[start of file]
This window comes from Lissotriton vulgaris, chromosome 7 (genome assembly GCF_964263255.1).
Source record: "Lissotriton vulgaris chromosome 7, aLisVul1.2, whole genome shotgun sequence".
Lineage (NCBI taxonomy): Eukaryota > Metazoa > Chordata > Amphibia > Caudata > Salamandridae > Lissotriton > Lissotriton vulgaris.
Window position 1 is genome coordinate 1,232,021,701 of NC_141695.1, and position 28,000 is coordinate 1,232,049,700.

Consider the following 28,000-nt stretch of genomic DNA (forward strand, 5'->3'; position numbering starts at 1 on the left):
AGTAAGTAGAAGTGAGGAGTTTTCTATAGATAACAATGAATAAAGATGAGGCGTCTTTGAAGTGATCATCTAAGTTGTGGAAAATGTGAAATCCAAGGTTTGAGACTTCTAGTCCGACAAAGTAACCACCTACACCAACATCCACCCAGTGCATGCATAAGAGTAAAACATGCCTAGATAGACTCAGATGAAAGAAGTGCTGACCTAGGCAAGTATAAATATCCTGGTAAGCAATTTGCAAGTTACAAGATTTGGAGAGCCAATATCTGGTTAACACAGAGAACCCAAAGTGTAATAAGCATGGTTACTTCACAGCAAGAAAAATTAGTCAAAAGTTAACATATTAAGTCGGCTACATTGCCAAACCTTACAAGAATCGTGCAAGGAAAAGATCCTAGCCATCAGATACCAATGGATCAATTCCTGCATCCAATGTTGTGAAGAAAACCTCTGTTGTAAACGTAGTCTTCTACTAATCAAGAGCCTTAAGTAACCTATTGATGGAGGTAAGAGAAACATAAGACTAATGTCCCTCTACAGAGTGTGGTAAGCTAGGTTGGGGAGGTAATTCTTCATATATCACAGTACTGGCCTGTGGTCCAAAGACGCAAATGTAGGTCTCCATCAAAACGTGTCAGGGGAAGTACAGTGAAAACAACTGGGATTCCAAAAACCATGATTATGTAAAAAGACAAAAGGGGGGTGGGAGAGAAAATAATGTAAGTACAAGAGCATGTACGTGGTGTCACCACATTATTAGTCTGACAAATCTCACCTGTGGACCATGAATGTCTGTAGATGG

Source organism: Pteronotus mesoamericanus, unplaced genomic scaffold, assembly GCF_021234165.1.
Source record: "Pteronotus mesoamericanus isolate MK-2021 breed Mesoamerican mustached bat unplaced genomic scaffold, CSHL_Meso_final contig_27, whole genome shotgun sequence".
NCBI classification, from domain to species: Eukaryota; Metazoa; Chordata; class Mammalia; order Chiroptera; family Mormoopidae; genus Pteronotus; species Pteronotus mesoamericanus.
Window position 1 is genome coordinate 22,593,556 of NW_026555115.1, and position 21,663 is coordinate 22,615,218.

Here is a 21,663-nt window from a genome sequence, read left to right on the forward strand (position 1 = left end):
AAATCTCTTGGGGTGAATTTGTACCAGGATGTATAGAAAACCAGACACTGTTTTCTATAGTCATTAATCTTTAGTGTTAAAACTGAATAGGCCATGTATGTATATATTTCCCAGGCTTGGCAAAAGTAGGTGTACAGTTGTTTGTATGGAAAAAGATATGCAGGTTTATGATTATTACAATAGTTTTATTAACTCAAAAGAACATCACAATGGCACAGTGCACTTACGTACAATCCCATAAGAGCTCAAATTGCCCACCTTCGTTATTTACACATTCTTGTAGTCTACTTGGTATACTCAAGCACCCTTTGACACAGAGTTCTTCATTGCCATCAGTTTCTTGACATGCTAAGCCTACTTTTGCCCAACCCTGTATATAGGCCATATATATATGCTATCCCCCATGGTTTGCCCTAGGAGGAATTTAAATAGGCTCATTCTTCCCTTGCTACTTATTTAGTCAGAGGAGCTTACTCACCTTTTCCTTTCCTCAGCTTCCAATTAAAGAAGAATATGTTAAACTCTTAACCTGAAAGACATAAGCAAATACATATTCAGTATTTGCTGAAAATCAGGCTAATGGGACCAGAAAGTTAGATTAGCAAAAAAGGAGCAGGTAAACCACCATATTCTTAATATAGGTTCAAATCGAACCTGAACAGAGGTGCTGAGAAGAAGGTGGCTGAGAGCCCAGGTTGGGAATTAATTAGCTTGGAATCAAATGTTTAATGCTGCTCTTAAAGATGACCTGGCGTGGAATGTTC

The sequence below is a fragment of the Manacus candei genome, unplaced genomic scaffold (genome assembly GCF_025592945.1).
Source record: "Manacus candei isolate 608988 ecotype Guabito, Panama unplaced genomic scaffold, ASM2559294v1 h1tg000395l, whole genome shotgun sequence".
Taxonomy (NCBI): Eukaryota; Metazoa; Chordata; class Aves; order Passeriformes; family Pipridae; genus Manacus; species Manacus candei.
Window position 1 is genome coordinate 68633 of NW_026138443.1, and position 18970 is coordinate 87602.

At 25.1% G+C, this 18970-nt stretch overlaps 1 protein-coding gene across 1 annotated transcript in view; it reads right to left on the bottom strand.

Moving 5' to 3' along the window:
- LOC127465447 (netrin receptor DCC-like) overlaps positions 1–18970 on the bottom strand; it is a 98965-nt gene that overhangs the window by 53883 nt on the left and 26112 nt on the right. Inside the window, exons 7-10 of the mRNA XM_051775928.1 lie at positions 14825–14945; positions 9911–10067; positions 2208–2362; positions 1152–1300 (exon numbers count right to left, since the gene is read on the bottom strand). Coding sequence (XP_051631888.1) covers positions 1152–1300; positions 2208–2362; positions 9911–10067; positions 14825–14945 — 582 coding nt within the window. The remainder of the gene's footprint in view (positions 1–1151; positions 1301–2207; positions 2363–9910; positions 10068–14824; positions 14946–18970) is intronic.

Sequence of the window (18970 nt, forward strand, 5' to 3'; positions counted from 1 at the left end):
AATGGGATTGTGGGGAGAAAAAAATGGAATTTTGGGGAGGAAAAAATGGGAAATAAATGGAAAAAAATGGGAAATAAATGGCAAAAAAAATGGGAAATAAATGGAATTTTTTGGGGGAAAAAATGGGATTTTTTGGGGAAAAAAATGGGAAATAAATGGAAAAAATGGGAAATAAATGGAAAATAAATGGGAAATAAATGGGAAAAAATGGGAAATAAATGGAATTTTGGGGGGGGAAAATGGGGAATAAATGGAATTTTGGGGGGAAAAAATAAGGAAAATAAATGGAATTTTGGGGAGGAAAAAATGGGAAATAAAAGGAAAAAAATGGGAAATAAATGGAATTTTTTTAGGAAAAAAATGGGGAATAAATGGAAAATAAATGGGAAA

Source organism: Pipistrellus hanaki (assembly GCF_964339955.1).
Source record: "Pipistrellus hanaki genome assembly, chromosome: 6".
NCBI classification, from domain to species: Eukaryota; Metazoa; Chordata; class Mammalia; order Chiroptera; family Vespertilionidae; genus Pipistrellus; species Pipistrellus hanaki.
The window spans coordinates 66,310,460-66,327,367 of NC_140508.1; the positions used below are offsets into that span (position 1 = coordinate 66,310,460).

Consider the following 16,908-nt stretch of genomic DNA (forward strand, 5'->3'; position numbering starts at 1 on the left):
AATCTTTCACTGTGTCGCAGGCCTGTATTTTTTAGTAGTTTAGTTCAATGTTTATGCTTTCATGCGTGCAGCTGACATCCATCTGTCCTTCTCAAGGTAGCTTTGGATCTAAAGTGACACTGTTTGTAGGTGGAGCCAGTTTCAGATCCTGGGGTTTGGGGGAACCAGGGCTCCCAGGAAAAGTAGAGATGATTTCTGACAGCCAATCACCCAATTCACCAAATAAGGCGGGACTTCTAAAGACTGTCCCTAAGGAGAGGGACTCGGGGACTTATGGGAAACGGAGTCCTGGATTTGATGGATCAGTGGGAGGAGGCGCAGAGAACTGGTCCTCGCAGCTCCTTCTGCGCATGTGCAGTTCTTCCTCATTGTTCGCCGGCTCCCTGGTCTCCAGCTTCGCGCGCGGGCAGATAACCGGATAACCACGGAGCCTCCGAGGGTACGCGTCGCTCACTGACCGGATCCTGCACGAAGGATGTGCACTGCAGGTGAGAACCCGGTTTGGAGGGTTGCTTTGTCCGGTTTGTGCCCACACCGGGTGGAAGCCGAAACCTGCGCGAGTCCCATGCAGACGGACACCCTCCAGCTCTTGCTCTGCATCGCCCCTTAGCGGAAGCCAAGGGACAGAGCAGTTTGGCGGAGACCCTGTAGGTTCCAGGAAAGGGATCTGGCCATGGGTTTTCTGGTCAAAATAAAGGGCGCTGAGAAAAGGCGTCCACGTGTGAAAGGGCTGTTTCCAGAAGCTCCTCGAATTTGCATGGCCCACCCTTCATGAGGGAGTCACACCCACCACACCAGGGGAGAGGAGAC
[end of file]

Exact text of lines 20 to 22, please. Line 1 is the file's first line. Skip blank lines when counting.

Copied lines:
Sequence of the window (18970 nt, forward strand, 5' to 3'; positions counted from 1 at the left end):
AATGGGATTGTGGGGAGAAAAAAATGGAATTTTGGGGAGGAAAAAATGGGAAATAAATGGAAAAAAATGGGAAATAAATGGCAAAAAAAATGGGAAATAAATGGAATTTTTTGGGGGAAAAAATGGGATTTTTTGGGGAAAAAAATGGGAAATAAATGGAAAAAATGGGAAATAAATGGAAAATAAATGGGAAATAAATGGGAAAAAATGGGAAATAAATGGAATTTTGGGGGGGGAAAATGGGGAATAAATGGAATTTTGGGGGGAAAAAATAAGGAAAATAAATGGAATTTTGGGGAGGAAAAAATGGGAAATAAAAGGAAAAAAATGGGAAATAAATGGAATTTTTTTAGGAAAAAAATGGGGAATAAATGGAAAATAAATGGGAAA

Source organism: Pipistrellus hanaki (assembly GCF_964339955.1).